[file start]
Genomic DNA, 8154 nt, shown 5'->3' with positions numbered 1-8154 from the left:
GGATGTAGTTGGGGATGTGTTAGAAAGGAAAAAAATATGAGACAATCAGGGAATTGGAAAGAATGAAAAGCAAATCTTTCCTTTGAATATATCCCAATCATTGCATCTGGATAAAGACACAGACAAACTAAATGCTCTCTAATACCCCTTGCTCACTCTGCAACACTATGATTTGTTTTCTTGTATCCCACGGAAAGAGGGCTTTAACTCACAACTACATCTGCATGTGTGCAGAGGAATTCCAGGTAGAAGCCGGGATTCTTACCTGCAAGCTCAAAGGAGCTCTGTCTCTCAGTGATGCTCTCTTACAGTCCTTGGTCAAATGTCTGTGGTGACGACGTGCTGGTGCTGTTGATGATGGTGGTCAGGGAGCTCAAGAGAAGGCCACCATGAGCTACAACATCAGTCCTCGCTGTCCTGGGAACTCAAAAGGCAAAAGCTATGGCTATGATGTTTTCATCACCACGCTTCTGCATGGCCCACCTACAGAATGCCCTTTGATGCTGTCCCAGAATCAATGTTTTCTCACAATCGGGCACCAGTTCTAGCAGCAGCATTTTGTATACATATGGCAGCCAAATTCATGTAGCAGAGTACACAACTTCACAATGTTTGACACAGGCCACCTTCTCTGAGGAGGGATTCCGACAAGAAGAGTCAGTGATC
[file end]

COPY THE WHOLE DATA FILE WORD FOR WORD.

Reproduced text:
Genomic DNA, 8154 nt, shown 5'->3' with positions numbered 1-8154 from the left:
GGATGTAGTTGGGGATGTGTTAGAAAGGAAAAAAATATGAGACAATCAGGGAATTGGAAAGAATGAAAAGCAAATCTTTCCTTTGAATATATCCCAATCATTGCATCTGGATAAAGACACAGACAAACTAAATGCTCTCTAATACCCCTTGCTCACTCTGCAACACTATGATTTGTTTTCTTGTATCCCACGGAAAGAGGGCTTTAACTCACAACTACATCTGCATGTGTGCAGAGGAATTCCAGGTAGAAGCCGGGATTCTTACCTGCAAGCTCAAAGGAGCTCTGTCTCTCAGTGATGCTCTCTTACAGTCCTTGGTCAAATGTCTGTGGTGACGACGTGCTGGTGCTGTTGATGATGGTGGTCAGGGAGCTCAAGAGAAGGCCACCATGAGCTACAACATCAGTCCTCGCTGTCCTGGGAACTCAAAAGGCAAAAGCTATGGCTATGATGTTTTCATCACCACGCTTCTGCATGGCCCACCTACAGAATGCCCTTTGATGCTGTCCCAGAATCAATGTTTTCTCACAATCGGGCACCAGTTCTAGCAGCAGCATTTTGTATACATATGGCAGCCAAATTCATGTAGCAGAGTACACAACTTCACAATGTTTGACACAGGCCACCTTCTCTGAGGAGGGATTCCGACAAGAAGAGTCAGTGATC